But more importantly, on the trademark claims, there is no basis to bring the lawsuit unless Tailgate Beer knows of Boulevard Brewing Co.’s plans to sell its PALE ALE beer in Tennessee. Until that exists, Dawn Donut would prevent the suit from going forward on the trademark claims. This is a good example that not every potential trademark action needs to be pursued and how some trademark attorneys can convince trademark owners to sue out cases that do not deserve to be sued out. As a trademark owner, make sure you interview prospective trademark counsel for their philosophy on enforcement before agreeing to engage them. And you don’t have to use the trademark attorney that works in your corporate attorney’s office. Make sure you find a trademark attorney that understands the business objectives of being a trademark owner.

As trademarks searchers, it is generally unnecessary to include designs in the trademark search. The only time it makes sense to include designs is when the client is contemplating using only a common word in an uncommon way.

How a Brand Agency Should Work with a Trademark Lawyer

"five people giving knuckles showing a brand agency working with a trademark lawyer"

Working with a trademark lawyer may seem like an elementary task, but there are some tips a brand agency should be aware of that will benefit their relationship with their clients. A trademark lawyer or any lawyer’s role for that matter is to advise on risk. The next time you read an opinion from a trademark lawyer on the availability of a mark, the trademark lawyer will not use definitive language that a particular mark is available. Instead, you will see words like “appears to be available” or “reasonable arguments exist.”

The trademark lawyer uses this language primarily because there is no such thing as a perfect trademark search. Even the most expensive trademark search is incapable of finding every potential conflict. What the trademark lawyer evaluates are signals in the search that, according to the law, would suggest the potential for a conflict.

The first tip for a brand agency is have a realistic attitude about what a trademark search will reveal and the a trademark attorney’s opinion about it. The second tip is a financial one. Most, if not all, trademark attorneys will work on flat fees, but you have to ask. The days of the hourly rate have been under siege lately, and you not only can get budget certainty with a flat fee but likely a lower cost as well.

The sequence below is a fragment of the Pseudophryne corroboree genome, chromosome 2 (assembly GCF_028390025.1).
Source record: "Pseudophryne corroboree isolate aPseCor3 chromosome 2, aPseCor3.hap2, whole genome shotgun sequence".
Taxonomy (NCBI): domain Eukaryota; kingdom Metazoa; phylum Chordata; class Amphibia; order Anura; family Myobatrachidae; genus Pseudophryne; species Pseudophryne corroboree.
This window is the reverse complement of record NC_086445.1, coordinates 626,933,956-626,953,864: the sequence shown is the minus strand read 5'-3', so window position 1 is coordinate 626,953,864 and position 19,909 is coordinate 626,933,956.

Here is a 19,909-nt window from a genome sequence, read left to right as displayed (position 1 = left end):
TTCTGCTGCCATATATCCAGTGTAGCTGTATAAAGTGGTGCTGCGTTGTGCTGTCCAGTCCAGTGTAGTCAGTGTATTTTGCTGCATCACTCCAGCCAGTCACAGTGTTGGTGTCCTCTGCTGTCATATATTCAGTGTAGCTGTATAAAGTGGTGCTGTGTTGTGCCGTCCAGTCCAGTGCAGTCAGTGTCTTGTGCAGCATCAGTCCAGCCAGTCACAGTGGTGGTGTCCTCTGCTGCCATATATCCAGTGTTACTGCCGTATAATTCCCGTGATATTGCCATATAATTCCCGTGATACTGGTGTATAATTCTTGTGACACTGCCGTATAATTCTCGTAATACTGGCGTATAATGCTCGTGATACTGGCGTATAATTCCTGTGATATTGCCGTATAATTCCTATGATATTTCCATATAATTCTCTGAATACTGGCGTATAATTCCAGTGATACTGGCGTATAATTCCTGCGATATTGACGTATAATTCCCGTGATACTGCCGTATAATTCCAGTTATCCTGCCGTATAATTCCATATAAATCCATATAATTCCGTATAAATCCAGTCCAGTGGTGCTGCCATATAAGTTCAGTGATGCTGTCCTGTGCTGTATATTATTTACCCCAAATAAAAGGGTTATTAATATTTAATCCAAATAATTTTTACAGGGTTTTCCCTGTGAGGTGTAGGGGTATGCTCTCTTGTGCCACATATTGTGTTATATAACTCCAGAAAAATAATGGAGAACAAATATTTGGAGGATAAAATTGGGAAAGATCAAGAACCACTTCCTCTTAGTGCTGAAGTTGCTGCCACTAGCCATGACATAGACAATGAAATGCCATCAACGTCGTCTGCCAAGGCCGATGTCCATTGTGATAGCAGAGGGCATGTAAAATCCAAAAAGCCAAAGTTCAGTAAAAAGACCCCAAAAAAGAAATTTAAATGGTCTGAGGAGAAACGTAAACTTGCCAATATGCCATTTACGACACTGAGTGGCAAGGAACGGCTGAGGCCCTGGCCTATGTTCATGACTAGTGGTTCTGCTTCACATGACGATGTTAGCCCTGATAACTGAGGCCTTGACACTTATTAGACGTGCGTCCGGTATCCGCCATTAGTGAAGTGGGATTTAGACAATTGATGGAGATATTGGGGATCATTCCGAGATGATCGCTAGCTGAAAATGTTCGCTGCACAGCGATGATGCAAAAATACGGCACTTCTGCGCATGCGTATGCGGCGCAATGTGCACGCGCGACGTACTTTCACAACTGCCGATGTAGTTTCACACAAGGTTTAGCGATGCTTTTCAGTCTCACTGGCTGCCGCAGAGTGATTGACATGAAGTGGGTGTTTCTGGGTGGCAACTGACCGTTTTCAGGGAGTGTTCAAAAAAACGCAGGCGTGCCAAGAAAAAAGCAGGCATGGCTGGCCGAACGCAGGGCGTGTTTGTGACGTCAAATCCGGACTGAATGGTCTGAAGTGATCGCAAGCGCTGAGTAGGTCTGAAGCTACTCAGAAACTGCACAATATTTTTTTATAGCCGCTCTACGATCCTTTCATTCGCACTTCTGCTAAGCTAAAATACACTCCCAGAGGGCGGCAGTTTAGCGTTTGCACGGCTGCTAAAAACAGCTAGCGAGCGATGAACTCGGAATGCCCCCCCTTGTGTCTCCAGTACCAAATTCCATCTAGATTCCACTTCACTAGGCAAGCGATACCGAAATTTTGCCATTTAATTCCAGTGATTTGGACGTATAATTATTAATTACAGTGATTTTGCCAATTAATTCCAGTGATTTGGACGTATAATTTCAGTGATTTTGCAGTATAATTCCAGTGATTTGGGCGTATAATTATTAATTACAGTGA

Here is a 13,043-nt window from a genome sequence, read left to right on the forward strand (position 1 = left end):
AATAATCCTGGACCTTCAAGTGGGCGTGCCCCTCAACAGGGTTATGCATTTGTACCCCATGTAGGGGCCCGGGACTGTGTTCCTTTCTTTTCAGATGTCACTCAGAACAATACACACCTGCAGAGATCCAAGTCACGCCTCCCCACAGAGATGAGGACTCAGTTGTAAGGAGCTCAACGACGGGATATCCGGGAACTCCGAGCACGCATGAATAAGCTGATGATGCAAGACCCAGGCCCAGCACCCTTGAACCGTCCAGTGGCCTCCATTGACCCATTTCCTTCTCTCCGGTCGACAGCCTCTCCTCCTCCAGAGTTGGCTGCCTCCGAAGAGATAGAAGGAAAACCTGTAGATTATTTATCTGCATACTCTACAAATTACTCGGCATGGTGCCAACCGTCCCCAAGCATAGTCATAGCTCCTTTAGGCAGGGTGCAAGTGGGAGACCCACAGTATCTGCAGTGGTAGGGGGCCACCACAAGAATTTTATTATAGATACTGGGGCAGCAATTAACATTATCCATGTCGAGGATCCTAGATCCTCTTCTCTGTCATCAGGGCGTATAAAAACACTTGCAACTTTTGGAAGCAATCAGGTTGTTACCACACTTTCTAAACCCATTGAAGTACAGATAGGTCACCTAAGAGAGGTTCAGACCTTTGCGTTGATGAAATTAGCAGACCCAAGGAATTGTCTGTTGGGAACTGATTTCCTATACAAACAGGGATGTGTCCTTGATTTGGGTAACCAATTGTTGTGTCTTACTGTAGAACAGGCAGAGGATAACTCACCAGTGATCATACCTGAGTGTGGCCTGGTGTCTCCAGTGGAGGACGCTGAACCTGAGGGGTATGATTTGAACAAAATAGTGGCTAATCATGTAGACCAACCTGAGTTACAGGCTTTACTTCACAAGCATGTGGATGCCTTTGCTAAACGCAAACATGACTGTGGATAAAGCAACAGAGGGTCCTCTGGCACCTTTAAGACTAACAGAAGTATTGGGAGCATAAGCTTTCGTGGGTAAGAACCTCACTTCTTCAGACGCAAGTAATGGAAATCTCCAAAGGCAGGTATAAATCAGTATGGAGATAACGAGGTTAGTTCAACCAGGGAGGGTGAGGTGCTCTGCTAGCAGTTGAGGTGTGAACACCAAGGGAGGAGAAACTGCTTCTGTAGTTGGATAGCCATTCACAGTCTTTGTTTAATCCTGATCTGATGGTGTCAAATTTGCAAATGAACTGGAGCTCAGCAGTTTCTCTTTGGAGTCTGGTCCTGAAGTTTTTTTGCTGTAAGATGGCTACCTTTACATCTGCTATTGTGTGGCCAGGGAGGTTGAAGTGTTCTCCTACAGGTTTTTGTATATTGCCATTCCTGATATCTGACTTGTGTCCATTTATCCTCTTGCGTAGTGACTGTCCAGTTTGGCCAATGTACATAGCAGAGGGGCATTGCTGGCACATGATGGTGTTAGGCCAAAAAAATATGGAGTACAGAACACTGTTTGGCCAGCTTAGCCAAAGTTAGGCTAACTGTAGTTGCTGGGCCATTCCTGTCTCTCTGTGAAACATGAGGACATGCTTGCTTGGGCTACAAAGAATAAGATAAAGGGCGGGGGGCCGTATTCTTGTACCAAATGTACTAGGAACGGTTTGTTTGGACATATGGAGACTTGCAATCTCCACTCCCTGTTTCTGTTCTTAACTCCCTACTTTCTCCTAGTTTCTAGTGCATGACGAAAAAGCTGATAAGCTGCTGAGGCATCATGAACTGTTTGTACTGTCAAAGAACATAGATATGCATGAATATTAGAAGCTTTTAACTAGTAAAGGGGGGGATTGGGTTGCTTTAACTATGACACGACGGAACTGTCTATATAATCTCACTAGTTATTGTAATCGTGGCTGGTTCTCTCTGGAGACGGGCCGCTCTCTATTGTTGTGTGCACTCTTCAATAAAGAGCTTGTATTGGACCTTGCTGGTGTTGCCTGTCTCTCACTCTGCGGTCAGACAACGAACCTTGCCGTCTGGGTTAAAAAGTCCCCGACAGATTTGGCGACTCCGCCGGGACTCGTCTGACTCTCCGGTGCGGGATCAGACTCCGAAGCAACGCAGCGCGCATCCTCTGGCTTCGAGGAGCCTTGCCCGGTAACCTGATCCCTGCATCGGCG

The third tip relates to the flat fee, which is make sure you understand what is included in the flat fee. If you ask for a flat fee on a trademark search, but not the reporting out of the results or any discussion about the results, then you likely end up with a low ball flat fee only to have a larger hourly rate applying later.

The fourth tip is to do the initial screening yourself. Most attorneys will say about areas of law they do not specialize in that they know enough to be dangerous. Well, the same statement can apply to a brand agency. A trademark attorney will charge more for a trademark search than what it would cost to use an online trademark search engine or to do the search yourself. Get the trademark attorney involved for the final search.

The fifth and final tip is to recognize the value a trademark attorney brings to the search process. A trademark attorney provides the most value on the tough registration questions. If there is a mark that the client loves but your preliminary search revealed a question about its availability, have the trademark attorney conduct a more in-depth investigation to determine if there is a path to a registration.

Who is the Reasonable Person in Trademark Infringement Cases?

"reasonable person average joe's logo"

Who is the reasonable person in trademark infringement cases? When the similarity of the marks is being determined, the Trademark Trial and Appeal Board will sometimes mention that when comparing the marks “the proper test is not a side-by-side comparison of the marks, but instead ‘whether the marks are sufficiently similar in terms of their commercial impression’ such that persons who encounter the marks would be likely to assume a connection between the parties.” The Board will then go on to say “the emphasis must be on the recollection of the average purchaser who normally retains a general, rather than specific, impression of trademarks.” If you are a defendant in a case before the Trademark Trial and Appeal Board and see these paragraphs, it is probably time to brace yourself for a decision that is not going in your favor (that’s assuming you didn’t skip to the end of the decision the minute you received it).

Who is this “average purchaser” that the Trademark Trial and Appeal Board references? In one of its most recent decisions In re Spy Tec International, Inc., the Board never defines who this person is and we must assume that the applicant did not offer any evidence to demonstrate who is this person. The “average purchaser” is a concept that is critical to any trademark dispute, yet more often than not who this person is is assumed without any evidence identifying who is the average purchaser of particular goods and services.